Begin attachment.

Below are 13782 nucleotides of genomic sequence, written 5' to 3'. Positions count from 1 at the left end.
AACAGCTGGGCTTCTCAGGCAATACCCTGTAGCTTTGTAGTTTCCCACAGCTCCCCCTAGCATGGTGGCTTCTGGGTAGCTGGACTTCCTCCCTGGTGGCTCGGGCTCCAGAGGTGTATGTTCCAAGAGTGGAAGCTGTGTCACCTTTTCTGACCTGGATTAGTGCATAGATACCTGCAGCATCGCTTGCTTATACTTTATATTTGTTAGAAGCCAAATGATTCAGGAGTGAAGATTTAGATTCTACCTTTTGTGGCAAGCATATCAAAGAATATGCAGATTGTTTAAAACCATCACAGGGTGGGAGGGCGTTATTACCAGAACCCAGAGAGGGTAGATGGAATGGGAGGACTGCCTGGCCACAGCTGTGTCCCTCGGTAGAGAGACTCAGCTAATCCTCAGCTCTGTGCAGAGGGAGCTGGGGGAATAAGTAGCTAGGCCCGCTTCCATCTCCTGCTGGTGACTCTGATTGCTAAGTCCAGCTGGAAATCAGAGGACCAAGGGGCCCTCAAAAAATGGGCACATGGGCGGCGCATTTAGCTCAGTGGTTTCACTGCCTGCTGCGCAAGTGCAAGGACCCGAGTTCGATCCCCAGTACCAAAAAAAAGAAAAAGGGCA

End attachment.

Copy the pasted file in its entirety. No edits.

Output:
Below are 13782 nucleotides of genomic sequence, written 5' to 3'. Positions count from 1 at the left end.
AACAGCTGGGCTTCTCAGGCAATACCCTGTAGCTTTGTAGTTTCCCACAGCTCCCCCTAGCATGGTGGCTTCTGGGTAGCTGGACTTCCTCCCTGGTGGCTCGGGCTCCAGAGGTGTATGTTCCAAGAGTGGAAGCTGTGTCACCTTTTCTGACCTGGATTAGTGCATAGATACCTGCAGCATCGCTTGCTTATACTTTATATTTGTTAGAAGCCAAATGATTCAGGAGTGAAGATTTAGATTCTACCTTTTGTGGCAAGCATATCAAAGAATATGCAGATTGTTTAAAACCATCACAGGGTGGGAGGGCGTTATTACCAGAACCCAGAGAGGGTAGATGGAATGGGAGGACTGCCTGGCCACAGCTGTGTCCCTCGGTAGAGAGACTCAGCTAATCCTCAGCTCTGTGCAGAGGGAGCTGGGGGAATAAGTAGCTAGGCCCGCTTCCATCTCCTGCTGGTGACTCTGATTGCTAAGTCCAGCTGGAAATCAGAGGACCAAGGGGCCCTCAAAAAATGGGCACATGGGCGGCGCATTTAGCTCAGTGGTTTCACTGCCTGCTGCGCAAGTGCAAGGACCCGAGTTCGATCCCCAGTACCAAAAAAAAGAAAAAGGGCA